August 22, 2019 / 1:38 PM / a month ago

TREASURIES-Yields rise on strong European data, ahead of Fed's Powell

    * German business data improves
    * U.S. jobless claims drop in latest week
    * Fed's Powell to speak on Friday 

    By Karen Brettell
    NEW YORK, Aug 22 (Reuters) - Treasury yields rose on
Thursday after better than expected manufacturing data in Europe
boosted risk sentiment, and as investors waited on a speech by
Federal Reserve chairman Jerome Powell on Friday.
    Euro zone business growth picked up a touch in August,
helped by brisk services activity and as manufacturing
contracted at a slower pace. Still, trade war fears knocked
future expectations to their weakest in over six years.
            
    “We had good data in Europe, some of the manufacturing PMIs
are coming off the bottom and were better than expected, that
set the tone coming into the morning,” said Tom Simons, a money
market economist at Jefferies in New York.
    U.S. data also showed that the number of Americans filing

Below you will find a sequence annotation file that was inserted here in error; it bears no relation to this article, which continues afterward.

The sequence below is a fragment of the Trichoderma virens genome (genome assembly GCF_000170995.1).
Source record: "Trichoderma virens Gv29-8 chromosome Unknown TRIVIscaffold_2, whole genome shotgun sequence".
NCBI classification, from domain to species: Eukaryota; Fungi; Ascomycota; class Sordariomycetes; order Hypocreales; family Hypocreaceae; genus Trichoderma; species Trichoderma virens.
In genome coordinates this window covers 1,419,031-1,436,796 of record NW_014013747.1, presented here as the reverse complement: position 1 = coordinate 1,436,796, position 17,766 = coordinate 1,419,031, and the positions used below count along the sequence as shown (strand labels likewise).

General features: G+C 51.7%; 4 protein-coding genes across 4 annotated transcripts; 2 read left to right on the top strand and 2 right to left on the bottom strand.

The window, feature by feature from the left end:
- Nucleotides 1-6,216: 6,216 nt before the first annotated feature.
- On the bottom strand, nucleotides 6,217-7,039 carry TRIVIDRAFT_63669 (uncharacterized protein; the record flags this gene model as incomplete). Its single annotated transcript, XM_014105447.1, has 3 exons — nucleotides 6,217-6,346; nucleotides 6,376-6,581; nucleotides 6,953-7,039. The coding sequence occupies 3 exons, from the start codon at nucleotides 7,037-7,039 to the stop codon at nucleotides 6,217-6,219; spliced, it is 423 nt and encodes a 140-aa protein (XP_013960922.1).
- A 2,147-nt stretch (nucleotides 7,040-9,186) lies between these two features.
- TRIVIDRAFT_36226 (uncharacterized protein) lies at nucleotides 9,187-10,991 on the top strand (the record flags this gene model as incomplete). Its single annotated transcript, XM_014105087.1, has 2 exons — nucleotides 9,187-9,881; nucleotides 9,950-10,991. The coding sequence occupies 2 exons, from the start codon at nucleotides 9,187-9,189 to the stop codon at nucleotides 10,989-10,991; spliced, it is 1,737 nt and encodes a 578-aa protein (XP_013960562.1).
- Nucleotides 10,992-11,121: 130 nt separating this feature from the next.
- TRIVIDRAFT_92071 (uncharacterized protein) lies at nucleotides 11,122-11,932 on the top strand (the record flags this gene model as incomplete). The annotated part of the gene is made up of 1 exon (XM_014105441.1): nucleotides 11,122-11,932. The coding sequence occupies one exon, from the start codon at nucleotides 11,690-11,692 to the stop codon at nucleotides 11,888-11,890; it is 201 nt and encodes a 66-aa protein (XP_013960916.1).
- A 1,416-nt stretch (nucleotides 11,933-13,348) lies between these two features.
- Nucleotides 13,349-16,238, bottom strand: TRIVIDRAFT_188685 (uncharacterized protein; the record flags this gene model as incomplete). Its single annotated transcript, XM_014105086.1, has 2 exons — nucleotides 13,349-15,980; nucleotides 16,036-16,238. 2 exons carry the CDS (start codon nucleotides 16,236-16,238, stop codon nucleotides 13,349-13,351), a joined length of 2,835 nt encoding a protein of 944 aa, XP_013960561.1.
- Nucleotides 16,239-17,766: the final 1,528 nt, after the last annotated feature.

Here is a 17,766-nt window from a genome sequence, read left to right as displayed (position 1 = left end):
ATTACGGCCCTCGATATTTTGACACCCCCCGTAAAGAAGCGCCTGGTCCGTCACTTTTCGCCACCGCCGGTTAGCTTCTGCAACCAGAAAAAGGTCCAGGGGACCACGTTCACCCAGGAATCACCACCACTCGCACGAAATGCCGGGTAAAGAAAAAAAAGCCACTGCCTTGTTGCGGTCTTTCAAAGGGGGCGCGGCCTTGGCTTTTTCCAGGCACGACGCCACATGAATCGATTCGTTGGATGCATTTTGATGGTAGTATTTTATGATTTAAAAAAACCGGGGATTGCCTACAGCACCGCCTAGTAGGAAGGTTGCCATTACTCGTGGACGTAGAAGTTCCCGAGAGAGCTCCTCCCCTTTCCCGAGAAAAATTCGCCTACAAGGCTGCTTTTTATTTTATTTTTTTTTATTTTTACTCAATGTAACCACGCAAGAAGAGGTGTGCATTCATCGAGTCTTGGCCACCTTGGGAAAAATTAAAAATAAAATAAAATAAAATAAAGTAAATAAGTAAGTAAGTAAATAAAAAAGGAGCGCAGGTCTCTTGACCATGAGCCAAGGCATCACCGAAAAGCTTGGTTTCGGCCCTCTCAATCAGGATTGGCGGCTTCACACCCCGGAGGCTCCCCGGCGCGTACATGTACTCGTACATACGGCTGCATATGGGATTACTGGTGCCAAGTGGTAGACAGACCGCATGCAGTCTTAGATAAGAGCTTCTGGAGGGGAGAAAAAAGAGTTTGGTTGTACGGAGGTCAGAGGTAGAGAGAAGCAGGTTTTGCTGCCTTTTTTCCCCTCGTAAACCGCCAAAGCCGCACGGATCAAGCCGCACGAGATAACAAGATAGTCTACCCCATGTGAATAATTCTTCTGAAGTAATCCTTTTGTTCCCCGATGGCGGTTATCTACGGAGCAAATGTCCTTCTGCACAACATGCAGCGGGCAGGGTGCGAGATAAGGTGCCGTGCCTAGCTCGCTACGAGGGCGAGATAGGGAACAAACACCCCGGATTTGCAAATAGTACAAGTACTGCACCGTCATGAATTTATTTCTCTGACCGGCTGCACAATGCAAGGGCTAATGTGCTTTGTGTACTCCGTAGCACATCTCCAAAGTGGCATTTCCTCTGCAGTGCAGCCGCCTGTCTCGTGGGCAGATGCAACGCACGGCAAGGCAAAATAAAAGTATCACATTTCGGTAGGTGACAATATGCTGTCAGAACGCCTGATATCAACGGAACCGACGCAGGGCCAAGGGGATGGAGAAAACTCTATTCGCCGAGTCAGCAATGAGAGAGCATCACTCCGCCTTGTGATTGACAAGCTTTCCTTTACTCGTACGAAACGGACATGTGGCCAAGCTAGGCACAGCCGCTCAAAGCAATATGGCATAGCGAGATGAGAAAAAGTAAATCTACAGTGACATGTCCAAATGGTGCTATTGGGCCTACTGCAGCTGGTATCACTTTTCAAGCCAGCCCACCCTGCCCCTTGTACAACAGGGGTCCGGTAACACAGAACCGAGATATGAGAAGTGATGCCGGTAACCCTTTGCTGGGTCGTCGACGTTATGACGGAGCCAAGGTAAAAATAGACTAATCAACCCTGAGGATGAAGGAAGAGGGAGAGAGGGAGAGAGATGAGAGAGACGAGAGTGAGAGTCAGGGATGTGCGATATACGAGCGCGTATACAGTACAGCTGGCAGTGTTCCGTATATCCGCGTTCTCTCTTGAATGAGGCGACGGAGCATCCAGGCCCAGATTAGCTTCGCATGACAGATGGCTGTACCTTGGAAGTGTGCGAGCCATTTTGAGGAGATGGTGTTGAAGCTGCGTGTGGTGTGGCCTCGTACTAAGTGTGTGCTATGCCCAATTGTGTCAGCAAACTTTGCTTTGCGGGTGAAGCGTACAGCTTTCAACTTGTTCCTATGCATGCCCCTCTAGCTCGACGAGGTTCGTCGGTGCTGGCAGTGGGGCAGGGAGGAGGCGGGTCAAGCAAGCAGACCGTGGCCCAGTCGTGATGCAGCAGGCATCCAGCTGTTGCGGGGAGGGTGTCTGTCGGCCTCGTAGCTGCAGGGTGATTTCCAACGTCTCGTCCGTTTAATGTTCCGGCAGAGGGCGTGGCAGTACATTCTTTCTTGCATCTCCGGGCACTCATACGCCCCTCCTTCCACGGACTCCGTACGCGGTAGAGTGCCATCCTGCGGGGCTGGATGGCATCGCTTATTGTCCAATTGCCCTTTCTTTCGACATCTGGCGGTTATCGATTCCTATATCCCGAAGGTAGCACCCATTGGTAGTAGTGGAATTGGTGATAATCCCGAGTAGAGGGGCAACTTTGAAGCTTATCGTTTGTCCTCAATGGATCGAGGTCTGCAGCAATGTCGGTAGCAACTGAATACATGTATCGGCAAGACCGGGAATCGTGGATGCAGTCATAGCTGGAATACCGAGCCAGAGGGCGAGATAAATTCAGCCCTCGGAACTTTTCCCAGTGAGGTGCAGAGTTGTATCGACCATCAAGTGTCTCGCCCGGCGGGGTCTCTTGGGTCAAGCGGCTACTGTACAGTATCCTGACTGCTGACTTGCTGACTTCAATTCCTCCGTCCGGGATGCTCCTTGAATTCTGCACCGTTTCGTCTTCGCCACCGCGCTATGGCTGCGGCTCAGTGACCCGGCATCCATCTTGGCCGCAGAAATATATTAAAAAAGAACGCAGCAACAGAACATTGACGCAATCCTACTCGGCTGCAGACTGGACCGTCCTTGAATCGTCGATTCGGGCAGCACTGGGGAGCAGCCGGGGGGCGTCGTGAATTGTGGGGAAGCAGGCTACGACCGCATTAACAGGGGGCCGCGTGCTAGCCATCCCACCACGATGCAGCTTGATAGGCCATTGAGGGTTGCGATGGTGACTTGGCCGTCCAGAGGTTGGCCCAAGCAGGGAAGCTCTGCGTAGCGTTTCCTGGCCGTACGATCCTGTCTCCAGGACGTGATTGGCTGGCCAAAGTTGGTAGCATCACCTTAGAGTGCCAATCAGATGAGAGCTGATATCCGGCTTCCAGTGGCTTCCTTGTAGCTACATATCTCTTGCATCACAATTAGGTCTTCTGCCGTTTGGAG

applications for unemployment benefits fell sharply last week,
suggesting the labor market was holding firm despite a
manufacturing slowdown and concerns the economy is on a path
toward recession.             
    Benchmark 10-year notes            were down 9/32 in price
to yield 1.606%, up from 1.577% late on Wednesday.
    Fed policy is in focus as investors evaluate the likelihood
that the U.S. central bank will cut rates when it meets next
month.
    The Fed cut rates by 25 basis points at the close of its
July 30-31 meeting, with minutes for the meeting published on
Wednesday showing broad concern among policymakers over a global
economic slowdown, trade tensions and sluggish inflation.
    Policymakers were divided on cutting rates in July, however,
despite being united in wanting to avoid the appearance of being
on the path to further rate cuts.             
    The bond market has priced in a far more bearish picture on
the economy since the Fed’s July meeting.
    The two-year, 10-year yield curve inverted last week for the
first time since 2007, a signal that a recession is likely in
one to two years. The curve also briefly inverted on Wednesday
after the Fed minutes were released.
    The curve                was last one basis point.
    Interest rate futures traders are pricing in a 96% 
probability of a rate cut at the Fed's September meeting, a 64%
chance of an additional cut in October, and a 39% likelihood of
another cut in December, according to the CME Group's FedWatch
tool.

 (Editing by David Gregorio)
  
 
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